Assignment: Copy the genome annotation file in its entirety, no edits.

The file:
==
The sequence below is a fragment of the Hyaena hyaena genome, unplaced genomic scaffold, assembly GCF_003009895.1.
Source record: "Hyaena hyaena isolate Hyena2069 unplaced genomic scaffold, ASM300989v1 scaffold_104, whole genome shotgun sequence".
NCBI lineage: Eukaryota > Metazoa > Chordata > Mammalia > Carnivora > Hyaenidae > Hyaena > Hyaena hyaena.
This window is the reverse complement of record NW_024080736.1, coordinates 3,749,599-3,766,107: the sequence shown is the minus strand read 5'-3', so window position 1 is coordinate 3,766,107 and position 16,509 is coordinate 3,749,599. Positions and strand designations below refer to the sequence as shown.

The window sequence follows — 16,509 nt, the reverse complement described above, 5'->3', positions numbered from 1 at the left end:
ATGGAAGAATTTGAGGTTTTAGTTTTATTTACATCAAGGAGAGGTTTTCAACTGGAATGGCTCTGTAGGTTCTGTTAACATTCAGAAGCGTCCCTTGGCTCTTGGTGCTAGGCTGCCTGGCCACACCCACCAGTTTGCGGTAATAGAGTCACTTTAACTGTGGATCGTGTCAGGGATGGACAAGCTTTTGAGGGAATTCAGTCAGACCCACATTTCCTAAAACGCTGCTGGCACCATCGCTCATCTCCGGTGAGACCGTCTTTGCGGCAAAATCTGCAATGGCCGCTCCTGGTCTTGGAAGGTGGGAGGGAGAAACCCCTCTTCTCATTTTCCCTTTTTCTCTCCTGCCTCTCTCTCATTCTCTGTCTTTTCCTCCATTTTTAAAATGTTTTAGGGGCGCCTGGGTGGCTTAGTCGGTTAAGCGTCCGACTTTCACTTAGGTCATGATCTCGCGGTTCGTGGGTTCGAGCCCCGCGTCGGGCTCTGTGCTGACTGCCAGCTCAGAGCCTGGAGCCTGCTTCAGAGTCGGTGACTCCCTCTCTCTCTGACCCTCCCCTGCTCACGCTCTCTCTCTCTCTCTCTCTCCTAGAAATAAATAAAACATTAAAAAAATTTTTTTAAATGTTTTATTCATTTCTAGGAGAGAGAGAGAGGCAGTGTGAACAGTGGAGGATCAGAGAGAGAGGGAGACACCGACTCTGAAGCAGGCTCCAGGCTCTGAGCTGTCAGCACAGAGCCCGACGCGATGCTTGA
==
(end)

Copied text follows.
The sequence below is a fragment of the Hyaena hyaena genome, unplaced genomic scaffold, assembly GCF_003009895.1.
Source record: "Hyaena hyaena isolate Hyena2069 unplaced genomic scaffold, ASM300989v1 scaffold_104, whole genome shotgun sequence".
NCBI lineage: Eukaryota > Metazoa > Chordata > Mammalia > Carnivora > Hyaenidae > Hyaena > Hyaena hyaena.
This window is the reverse complement of record NW_024080736.1, coordinates 3,749,599-3,766,107: the sequence shown is the minus strand read 5'-3', so window position 1 is coordinate 3,766,107 and position 16,509 is coordinate 3,749,599. Positions and strand designations below refer to the sequence as shown.

The window sequence follows — 16,509 nt, the reverse complement described above, 5'->3', positions numbered from 1 at the left end:
ATGGAAGAATTTGAGGTTTTAGTTTTATTTACATCAAGGAGAGGTTTTCAACTGGAATGGCTCTGTAGGTTCTGTTAACATTCAGAAGCGTCCCTTGGCTCTTGGTGCTAGGCTGCCTGGCCACACCCACCAGTTTGCGGTAATAGAGTCACTTTAACTGTGGATCGTGTCAGGGATGGACAAGCTTTTGAGGGAATTCAGTCAGACCCACATTTCCTAAAACGCTGCTGGCACCATCGCTCATCTCCGGTGAGACCGTCTTTGCGGCAAAATCTGCAATGGCCGCTCCTGGTCTTGGAAGGTGGGAGGGAGAAACCCCTCTTCTCATTTTCCCTTTTTCTCTCCTGCCTCTCTCTCATTCTCTGTCTTTTCCTCCATTTTTAAAATGTTTTAGGGGCGCCTGGGTGGCTTAGTCGGTTAAGCGTCCGACTTTCACTTAGGTCATGATCTCGCGGTTCGTGGGTTCGAGCCCCGCGTCGGGCTCTGTGCTGACTGCCAGCTCAGAGCCTGGAGCCTGCTTCAGAGTCGGTGACTCCCTCTCTCTCTGACCCTCCCCTGCTCACGCTCTCTCTCTCTCTCTCTCTCCTAGAAATAAATAAAACATTAAAAAAATTTTTTTAAATGTTTTATTCATTTCTAGGAGAGAGAGAGAGGCAGTGTGAACAGTGGAGGATCAGAGAGAGAGGGAGACACCGACTCTGAAGCAGGCTCCAGGCTCTGAGCTGTCAGCACAGAGCCCGACGCGATGCTTGA